High heat, humidity, and ragweed pollen levels (darn allergies!) have got the boys and I spending more time indoors this week, so I thought we would pass a few hours doing some back-to-school baking. There's something very satisfying about mixing up big batches of hearty muffins and freezing them so that they are readily available for nutritious school day snacks.
This Oat Bran Applesauce Muffin recipe from the Better Baby Food cookbook by Daina Kalnins and Joanne Saab has been a favourite at our house for years. The muffins' apple-cinnamon sweetness combined with whole wheat flour and oat bran make them both nourishing and appealing to kids.
1 1/3 cups whole wheat flour
1/2 cup oat bran
1/2 cup loosely packed brown sugar
2 tsp baking powder
1/2 tsp baking soda
1/2 tsp ground cinnamon
1/2 tsp ground nutmeg
1/4 cup vegetable oil
1 cup applesauce
1 egg, beaten
Preheat oven to 350 F. In a large bowl, combine flour, oat bran, brown sugar, baking powder, baking soda, and spices.
In another bowl, stir together oil, applesauce, and egg. Add applesauce mixture to dry ingredients; stir just until moistened.
Spoon batter into greased or paper-lined muffin cups. Bake in preheated oven for 15 minutes, or until muffins are firm to the touch. Cool 10 minutes before removing from pan to wire rack to cool completely. Makes 12 muffins.
Last week I found this recipe for Carrot Bran Muffins in our local newspaper and we baked up a delicious-smelling batch today. They will be a great source of energy when the mid-morning munchies hit in the coming weeks at school.
1 1/2 cups whole wheat flour
1 1/2 cups natural bran
1/3 cup brown sugar
1/4 cup ground flaxseed
2 tsp baking soda
1 1/2 tsp ground cinnamon
1/2 tsp salt
1/4 tsp ground cloves
1/4 tsp ground nutmeg
1 cup finely grated carrot
1 1/2 cups 2% milk
1/4 cup unsweetened applesauce
1/4 cup canola oil
2 tbsp lemon juice
Preheat oven to 400 F.
In a mixing bowl, combine whole wheat flour, bran, brown sugar, flaxseed, baking soda, cinnamon, salt, cloves, and nutmeg.
Toss grated carrot into this dry mixture.
In a separate bowl, beat eggs thoroughly. Add milk, applesauce, oil, and lemon juice to beaten eggs. Continue beating until thoroughly combined.
Combine mixtures until just mixed. Do not overmix.
Spoon batter into greased or paper-lined muffin pan, dividing evenly. Bake for 20 minutes. Let cool slightly in pan before lifting muffins to a cooling rack. Makes 12 muffins.
Will is unable to eat muffins made from wheat flour due to food sensitivities, so for him I bake these tasty, gluten-free Banana Quinoa Muffins using a recipe I got from a friend.
1/2 cup quinoa flour
1/2 cup quinoa flakes
2 tsp baking powder
1 tsp baking soda
2 tbsp honey
2 very ripe mashed bananas
*In the case of an egg sensitivity, like Will has, each egg can be replaced with a mixture of 1 tbsp ground flaxseed and 3 tbsp water. Allow this mixture to stand for a few minutes before using it to allow it to acquire an egg-like consistency.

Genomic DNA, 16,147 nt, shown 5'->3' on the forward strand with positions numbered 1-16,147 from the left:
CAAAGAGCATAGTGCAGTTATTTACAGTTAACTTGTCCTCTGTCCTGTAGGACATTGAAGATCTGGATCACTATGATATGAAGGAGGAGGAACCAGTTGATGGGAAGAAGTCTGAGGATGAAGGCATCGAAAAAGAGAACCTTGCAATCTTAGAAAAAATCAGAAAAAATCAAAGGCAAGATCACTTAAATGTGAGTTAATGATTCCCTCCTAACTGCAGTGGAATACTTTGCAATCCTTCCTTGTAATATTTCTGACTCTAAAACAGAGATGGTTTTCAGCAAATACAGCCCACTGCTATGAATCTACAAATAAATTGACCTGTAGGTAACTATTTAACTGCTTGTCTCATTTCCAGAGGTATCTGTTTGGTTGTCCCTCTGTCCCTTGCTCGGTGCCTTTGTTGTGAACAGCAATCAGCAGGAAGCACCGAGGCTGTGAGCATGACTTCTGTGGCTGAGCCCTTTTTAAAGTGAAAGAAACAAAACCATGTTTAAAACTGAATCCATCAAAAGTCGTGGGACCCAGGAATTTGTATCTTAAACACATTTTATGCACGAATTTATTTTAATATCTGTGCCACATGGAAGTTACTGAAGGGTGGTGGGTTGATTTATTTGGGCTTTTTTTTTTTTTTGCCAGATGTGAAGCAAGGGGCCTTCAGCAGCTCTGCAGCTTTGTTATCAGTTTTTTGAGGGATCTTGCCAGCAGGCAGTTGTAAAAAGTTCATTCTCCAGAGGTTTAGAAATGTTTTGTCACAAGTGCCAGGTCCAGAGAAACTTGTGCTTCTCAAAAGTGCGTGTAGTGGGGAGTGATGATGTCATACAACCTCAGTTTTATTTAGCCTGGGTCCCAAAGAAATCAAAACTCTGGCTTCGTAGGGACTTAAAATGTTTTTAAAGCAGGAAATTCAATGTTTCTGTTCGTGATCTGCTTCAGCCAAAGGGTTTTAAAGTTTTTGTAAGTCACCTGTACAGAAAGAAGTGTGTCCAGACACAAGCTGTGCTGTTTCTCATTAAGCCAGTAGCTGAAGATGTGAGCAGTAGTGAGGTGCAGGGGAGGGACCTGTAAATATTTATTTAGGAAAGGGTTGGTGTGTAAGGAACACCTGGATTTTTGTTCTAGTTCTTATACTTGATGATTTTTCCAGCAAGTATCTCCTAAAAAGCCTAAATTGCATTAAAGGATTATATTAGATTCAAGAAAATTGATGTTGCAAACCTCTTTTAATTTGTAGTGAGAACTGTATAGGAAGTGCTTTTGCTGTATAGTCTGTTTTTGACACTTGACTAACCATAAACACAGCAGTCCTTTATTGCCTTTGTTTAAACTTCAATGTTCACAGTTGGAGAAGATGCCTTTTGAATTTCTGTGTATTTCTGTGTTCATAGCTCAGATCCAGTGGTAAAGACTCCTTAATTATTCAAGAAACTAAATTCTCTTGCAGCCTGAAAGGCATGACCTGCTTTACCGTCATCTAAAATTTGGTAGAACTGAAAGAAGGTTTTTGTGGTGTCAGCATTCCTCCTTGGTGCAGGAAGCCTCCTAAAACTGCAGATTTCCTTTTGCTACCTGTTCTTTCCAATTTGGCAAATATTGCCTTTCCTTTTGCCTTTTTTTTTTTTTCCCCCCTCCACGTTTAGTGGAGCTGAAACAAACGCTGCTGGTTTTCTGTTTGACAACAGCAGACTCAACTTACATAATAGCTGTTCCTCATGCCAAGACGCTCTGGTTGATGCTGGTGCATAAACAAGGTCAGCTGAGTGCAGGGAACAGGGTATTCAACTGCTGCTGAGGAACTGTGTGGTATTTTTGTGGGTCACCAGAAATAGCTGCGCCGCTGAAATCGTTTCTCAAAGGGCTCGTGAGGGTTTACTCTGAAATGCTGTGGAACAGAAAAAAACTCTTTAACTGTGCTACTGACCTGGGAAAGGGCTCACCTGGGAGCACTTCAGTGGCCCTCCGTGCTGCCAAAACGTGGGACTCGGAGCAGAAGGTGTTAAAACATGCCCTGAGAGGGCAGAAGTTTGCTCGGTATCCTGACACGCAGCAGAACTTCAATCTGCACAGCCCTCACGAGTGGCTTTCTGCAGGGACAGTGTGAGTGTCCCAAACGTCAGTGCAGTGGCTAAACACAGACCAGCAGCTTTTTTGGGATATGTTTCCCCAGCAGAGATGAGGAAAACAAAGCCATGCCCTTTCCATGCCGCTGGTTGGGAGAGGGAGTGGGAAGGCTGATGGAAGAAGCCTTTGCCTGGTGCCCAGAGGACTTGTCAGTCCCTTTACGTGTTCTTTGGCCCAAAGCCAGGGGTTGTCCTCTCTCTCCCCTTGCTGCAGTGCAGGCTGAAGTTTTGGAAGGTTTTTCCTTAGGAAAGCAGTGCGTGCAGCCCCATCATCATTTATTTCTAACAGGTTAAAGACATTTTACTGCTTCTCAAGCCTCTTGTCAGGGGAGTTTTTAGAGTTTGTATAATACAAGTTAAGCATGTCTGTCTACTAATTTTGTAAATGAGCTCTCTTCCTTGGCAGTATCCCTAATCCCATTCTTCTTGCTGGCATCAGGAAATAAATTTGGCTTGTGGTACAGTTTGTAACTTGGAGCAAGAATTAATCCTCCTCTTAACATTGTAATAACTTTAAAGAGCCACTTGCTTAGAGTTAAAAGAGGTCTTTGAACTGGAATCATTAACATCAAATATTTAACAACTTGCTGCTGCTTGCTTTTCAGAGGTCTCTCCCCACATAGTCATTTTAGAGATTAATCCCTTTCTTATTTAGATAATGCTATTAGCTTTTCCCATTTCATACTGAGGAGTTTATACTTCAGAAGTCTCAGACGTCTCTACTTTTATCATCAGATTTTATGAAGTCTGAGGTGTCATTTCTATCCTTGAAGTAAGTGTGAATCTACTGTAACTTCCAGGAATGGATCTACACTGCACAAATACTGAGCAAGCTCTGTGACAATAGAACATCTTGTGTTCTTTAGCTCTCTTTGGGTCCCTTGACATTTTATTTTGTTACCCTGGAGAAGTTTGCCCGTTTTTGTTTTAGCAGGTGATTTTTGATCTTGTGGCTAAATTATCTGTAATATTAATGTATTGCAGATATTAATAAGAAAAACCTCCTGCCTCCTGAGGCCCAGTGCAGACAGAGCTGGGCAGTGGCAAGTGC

Preheat oven to 400 F. Mix flour and flakes with dry ingredients.
In a separate bowl, mix together bananas, eggs, and honey. Add to dry ingredients and mix until combined.
Pour into greased or paper-lined muffin tins. Bake for approximately 20 minutes, or until muffins are nicely browned and a toothpick inserted in the centre comes out clean.
Cool in pan for 10 minutes before removing to a wire rack to cool completely. Makes 6 or 7 muffins.
Quinoa flour is an excellent and perfectly balanced protein source, as it contains all 9 essential amino acids. With these muffins, I usually add a fun sprinkling of chopped dark chocolate (73% cacao) to the mix before baking; the banana and chocolate flavours together are a perfect pair!
Having muffins like these three kinds on hand makes it easy to pack a wholesome snack in the kids' school bags at the beginning of the day. Because they are made from nutritious ingredients, they could also be part of a great quick breakfast on those mornings when everyone is rushing to get out the door. I'm glad to have had a little bit of muffin mania at our house this week; it will help keep the whole family happy and well-fed in the busy weeks ahead!
When he was small, my youngest son had a habit of filling his pockets with treasures he encountered in his daily adventures. I didn't always understand the value he saw in his chosen objects -- really, how many rocks and sticks could one boy keep? In his eyes, though, each one was beautiful and important. Life is just like that on a larger scale, isn't it? We gather up the precious bits of our experiences and save them all to learn from and enjoy later. Perhaps you'll find a little something here that you'd like to keep in your own pockets. Thanks for visiting.
Tuesday, August 31, 2010
Labels: eating well
Subscribe to: Post Comments (Atom)
Post a Comment